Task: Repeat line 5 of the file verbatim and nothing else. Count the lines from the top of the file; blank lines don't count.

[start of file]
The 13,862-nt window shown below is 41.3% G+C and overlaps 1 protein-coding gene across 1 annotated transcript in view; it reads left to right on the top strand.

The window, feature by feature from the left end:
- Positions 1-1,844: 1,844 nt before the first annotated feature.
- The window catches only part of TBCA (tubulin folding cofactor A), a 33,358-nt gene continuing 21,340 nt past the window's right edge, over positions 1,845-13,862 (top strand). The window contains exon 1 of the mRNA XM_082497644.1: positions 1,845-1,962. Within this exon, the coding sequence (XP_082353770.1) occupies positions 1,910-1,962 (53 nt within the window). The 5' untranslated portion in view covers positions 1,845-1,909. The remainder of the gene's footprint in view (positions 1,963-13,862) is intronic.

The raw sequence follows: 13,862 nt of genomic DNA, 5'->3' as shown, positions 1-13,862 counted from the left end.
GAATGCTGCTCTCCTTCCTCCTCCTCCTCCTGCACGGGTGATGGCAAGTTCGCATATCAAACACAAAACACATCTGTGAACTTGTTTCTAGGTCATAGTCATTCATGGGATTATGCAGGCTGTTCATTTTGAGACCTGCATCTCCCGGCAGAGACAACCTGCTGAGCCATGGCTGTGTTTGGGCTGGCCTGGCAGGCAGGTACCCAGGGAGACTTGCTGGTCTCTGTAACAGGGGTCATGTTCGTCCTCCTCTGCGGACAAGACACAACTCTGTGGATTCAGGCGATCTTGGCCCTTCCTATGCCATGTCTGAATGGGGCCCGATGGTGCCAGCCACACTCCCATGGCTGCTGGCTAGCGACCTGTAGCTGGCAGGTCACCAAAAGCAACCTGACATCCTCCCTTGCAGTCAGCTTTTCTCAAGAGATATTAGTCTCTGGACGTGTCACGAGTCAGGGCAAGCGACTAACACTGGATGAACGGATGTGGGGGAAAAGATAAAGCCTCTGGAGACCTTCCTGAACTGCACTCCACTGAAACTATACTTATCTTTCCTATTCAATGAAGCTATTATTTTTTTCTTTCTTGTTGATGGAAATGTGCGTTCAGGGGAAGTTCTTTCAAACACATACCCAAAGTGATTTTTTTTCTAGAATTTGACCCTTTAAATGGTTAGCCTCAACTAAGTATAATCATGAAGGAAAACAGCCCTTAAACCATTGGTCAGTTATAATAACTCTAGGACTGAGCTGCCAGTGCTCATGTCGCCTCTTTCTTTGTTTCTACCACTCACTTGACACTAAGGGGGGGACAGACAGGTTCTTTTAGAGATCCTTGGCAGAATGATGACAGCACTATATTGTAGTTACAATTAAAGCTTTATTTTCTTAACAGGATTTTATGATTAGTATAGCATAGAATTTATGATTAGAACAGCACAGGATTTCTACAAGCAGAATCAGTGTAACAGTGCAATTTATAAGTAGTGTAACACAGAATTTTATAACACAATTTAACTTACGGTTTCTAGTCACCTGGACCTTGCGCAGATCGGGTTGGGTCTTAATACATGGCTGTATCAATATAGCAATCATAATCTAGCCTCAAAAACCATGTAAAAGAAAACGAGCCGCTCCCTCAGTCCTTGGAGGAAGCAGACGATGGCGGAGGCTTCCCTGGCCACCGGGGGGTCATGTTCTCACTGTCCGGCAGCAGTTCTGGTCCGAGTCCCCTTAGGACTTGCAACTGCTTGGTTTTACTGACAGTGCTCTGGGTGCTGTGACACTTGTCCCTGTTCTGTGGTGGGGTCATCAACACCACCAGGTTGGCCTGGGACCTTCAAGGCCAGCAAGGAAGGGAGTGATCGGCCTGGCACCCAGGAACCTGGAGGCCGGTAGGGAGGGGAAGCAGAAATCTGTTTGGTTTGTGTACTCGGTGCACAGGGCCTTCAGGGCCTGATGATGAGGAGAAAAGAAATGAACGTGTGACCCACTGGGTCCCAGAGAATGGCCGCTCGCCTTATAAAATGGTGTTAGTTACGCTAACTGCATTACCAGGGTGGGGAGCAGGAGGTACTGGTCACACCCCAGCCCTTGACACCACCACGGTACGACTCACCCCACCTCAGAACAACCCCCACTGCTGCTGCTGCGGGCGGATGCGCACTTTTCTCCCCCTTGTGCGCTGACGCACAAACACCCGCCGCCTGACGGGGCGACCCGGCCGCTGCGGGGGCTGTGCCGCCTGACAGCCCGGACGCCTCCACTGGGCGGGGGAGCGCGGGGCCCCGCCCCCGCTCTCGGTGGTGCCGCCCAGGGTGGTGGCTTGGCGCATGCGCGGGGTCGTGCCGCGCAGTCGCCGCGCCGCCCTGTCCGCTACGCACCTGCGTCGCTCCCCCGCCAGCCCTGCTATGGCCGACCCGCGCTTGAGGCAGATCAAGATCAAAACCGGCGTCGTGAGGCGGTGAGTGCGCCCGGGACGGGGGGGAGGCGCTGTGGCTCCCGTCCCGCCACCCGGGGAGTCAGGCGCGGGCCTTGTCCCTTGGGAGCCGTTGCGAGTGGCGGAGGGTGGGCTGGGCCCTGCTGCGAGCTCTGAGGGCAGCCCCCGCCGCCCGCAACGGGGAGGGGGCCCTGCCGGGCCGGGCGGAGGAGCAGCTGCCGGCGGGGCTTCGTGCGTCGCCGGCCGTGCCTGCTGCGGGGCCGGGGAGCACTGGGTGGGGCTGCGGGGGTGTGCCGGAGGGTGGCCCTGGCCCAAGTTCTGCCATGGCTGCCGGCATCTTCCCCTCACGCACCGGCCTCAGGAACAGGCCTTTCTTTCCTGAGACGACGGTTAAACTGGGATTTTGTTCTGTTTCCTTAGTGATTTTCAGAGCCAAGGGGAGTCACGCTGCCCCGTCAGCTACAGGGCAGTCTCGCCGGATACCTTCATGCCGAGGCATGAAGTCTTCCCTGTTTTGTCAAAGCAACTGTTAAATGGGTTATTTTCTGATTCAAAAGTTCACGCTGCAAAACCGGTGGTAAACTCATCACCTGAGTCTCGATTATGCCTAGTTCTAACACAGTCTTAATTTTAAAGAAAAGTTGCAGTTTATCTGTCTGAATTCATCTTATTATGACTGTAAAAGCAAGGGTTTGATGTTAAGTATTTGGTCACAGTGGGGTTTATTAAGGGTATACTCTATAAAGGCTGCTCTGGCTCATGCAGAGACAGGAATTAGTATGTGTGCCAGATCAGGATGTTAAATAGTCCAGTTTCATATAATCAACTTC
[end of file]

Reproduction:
The raw sequence follows: 13,862 nt of genomic DNA, 5'->3' as shown, positions 1-13,862 counted from the left end.